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Kerala backwaters hub attracts poll tourists

Monday, 24 March 2014 - 7:25am IST | Place: Alappuzha | Agency: dna

Every election season brings a windfall to tour operators in Alappuzha. Not only is this central Kerala town a hub of the state's backwater tourism, but it is also a political hotspot.

The fact that it is the home town of senior leaders, such as defence minister AK Antony, Indian Overseas Affairs minister Vayalar Ravi, CPM veteran VS Acthuthanandan, the iron lady of Kerala politics KR Gowri and several other towering leaders and home of many historical political movements throws light on its political legacy.

Ever since the announcement of election dates, the mood has touched a feverish pitch and the town has become a beehive of activity. Political party workers haven't even spared the vast expanse of the Vembanad Lake and the several canals that criss-cross the region.

The water bodies are dotted with several motorboats, country rafts and canoes bedecked with party flags, festoons of posters, and fit with loudspeakers. Party workers use these to go from one settlement on the rim of the lake to another and in the Kuttanad paddy field, surrounding the lake, seeking votes for their candidates.

Such a unique spectacle cannot be seen in any other part of the world. On shore, the canvassing begins in the morning and goes on until late night. Streets, both in towns and villages, drown in the din of public meetings, incessant marches and announcement from loud speakers fitted on campaign vehicles.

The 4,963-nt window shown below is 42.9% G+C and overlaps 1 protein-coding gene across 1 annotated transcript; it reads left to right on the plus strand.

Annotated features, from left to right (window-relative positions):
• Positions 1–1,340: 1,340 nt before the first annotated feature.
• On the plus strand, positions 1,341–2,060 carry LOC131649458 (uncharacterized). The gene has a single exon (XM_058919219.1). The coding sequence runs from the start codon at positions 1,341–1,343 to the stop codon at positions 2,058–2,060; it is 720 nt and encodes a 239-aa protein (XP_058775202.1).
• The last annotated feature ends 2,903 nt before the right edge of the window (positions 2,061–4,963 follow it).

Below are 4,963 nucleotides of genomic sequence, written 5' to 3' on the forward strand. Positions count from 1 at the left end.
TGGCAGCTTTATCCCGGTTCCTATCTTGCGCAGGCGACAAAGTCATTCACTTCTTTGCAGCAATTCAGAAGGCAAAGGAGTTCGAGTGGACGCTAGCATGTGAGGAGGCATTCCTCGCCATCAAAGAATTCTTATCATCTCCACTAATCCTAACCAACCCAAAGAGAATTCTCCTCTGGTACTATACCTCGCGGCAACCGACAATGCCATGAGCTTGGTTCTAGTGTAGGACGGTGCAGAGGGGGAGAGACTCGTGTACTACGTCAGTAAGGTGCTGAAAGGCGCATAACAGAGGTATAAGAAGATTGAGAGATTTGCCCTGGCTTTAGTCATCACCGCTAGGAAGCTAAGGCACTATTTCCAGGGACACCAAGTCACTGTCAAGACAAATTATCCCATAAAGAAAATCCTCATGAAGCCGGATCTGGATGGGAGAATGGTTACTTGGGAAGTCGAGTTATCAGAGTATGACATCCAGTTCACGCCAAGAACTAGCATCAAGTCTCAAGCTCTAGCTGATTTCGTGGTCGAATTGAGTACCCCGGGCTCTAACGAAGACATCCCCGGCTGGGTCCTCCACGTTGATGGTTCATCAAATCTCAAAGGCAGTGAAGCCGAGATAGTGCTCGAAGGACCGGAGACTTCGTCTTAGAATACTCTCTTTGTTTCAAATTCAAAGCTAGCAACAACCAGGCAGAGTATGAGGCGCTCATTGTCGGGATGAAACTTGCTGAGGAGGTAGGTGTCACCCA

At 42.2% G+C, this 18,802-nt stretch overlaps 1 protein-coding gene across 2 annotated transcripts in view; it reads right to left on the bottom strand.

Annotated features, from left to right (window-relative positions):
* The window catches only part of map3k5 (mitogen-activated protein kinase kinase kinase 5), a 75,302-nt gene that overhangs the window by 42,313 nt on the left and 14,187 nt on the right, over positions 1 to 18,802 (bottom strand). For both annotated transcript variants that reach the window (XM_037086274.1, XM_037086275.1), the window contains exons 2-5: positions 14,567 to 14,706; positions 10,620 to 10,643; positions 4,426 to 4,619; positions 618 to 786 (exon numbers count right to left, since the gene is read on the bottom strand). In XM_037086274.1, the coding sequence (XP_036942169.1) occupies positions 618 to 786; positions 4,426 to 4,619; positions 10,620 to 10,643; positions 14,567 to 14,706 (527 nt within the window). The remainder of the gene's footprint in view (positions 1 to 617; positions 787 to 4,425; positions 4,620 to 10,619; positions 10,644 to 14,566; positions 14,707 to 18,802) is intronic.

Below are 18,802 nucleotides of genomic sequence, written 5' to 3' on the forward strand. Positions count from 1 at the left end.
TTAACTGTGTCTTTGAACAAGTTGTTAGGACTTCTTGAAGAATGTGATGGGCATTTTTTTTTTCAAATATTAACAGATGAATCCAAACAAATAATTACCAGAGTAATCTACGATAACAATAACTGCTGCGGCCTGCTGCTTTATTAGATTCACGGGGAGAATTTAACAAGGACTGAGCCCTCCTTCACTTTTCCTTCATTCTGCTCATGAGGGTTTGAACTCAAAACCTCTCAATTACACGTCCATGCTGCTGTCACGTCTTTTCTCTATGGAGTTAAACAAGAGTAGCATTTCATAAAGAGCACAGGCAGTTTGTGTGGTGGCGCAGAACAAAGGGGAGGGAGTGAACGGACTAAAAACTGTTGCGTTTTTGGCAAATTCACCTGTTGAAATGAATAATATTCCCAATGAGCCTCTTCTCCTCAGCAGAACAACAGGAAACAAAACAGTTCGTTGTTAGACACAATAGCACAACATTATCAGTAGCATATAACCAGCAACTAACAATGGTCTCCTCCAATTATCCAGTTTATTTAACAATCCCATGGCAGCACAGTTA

Enterprising tour operators have been successfully marketing this vibrant show of the battle of the ballot in the state, which has been politically hyperactive since 2004. Tour operators say that tourists from countries like the US, Canada, UK and Germany are very keen to have a ring side view of the election process in the largest democratic polity. They look into the approach of the candidate, the mass participation and knowledge level of the people on poll issues.

"They wonder how so much of time and money can be spent for the elections. But they envy the involvement of the people in the process and their level of knowledge,'' said George Thomas, a leading tour operator in town.

Thomas is expecting business to be good. "We have already sent the package details to our counterpart abroad. Already, 20 foreign tourists are in town to watch the show. They will be here for two weeks, when campaign peaks," said Thomas.

Tomy Pulikkattil, who pioneered the election package, said that at least 100 to 150 tourists will reach the town for the poll tourism package this year. "With more operators offering the package, they add more menus, like taking the tourist to keenly contested constituencies in the state and introducing them to major candidates," said Tomy.
 




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